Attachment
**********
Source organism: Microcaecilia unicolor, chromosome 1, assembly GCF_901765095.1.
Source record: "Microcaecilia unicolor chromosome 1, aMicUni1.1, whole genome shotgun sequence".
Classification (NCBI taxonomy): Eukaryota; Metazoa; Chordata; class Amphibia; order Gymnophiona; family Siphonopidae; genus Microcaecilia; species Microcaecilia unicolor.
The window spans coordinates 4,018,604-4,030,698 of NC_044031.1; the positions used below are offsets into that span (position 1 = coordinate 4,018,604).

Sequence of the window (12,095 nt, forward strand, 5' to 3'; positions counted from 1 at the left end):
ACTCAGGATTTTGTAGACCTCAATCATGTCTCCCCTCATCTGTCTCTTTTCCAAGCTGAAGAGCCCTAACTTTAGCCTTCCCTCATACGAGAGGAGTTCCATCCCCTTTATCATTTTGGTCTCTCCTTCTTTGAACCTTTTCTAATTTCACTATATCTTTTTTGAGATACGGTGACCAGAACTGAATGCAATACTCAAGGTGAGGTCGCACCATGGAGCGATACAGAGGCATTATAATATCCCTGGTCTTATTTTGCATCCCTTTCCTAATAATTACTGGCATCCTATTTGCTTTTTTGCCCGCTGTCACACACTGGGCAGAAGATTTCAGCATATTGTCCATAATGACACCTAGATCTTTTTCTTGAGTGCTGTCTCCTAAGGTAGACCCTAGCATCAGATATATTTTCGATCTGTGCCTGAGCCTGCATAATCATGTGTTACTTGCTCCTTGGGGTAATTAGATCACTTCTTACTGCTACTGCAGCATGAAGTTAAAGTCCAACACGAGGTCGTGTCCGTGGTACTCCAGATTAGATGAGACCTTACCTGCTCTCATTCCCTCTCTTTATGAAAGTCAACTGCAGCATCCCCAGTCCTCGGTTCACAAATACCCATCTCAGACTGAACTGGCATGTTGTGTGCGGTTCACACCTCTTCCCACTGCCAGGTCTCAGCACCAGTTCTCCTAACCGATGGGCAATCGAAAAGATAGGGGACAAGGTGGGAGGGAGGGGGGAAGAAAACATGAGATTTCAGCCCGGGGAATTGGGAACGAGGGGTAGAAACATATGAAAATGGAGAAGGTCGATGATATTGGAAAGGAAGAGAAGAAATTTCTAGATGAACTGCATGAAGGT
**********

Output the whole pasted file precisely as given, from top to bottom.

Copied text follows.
Source organism: Microcaecilia unicolor, chromosome 1, assembly GCF_901765095.1.
Source record: "Microcaecilia unicolor chromosome 1, aMicUni1.1, whole genome shotgun sequence".
Classification (NCBI taxonomy): Eukaryota; Metazoa; Chordata; class Amphibia; order Gymnophiona; family Siphonopidae; genus Microcaecilia; species Microcaecilia unicolor.
The window spans coordinates 4,018,604-4,030,698 of NC_044031.1; the positions used below are offsets into that span (position 1 = coordinate 4,018,604).

Sequence of the window (12,095 nt, forward strand, 5' to 3'; positions counted from 1 at the left end):
ACTCAGGATTTTGTAGACCTCAATCATGTCTCCCCTCATCTGTCTCTTTTCCAAGCTGAAGAGCCCTAACTTTAGCCTTCCCTCATACGAGAGGAGTTCCATCCCCTTTATCATTTTGGTCTCTCCTTCTTTGAACCTTTTCTAATTTCACTATATCTTTTTTGAGATACGGTGACCAGAACTGAATGCAATACTCAAGGTGAGGTCGCACCATGGAGCGATACAGAGGCATTATAATATCCCTGGTCTTATTTTGCATCCCTTTCCTAATAATTACTGGCATCCTATTTGCTTTTTTGCCCGCTGTCACACACTGGGCAGAAGATTTCAGCATATTGTCCATAATGACACCTAGATCTTTTTCTTGAGTGCTGTCTCCTAAGGTAGACCCTAGCATCAGATATATTTTCGATCTGTGCCTGAGCCTGCATAATCATGTGTTACTTGCTCCTTGGGGTAATTAGATCACTTCTTACTGCTACTGCAGCATGAAGTTAAAGTCCAACACGAGGTCGTGTCCGTGGTACTCCAGATTAGATGAGACCTTACCTGCTCTCATTCCCTCTCTTTATGAAAGTCAACTGCAGCATCCCCAGTCCTCGGTTCACAAATACCCATCTCAGACTGAACTGGCATGTTGTGTGCGGTTCACACCTCTTCCCACTGCCAGGTCTCAGCACCAGTTCTCCTAACCGATGGGCAATCGAAAAGATAGGGGACAAGGTGGGAGGGAGGGGGGAAGAAAACATGAGATTTCAGCCCGGGGAATTGGGAACGAGGGGTAGAAACATATGAAAATGGAGAAGGTCGATGATATTGGAAAGGAAGAGAAGAAATTTCTAGATGAACTGCATGAAGGT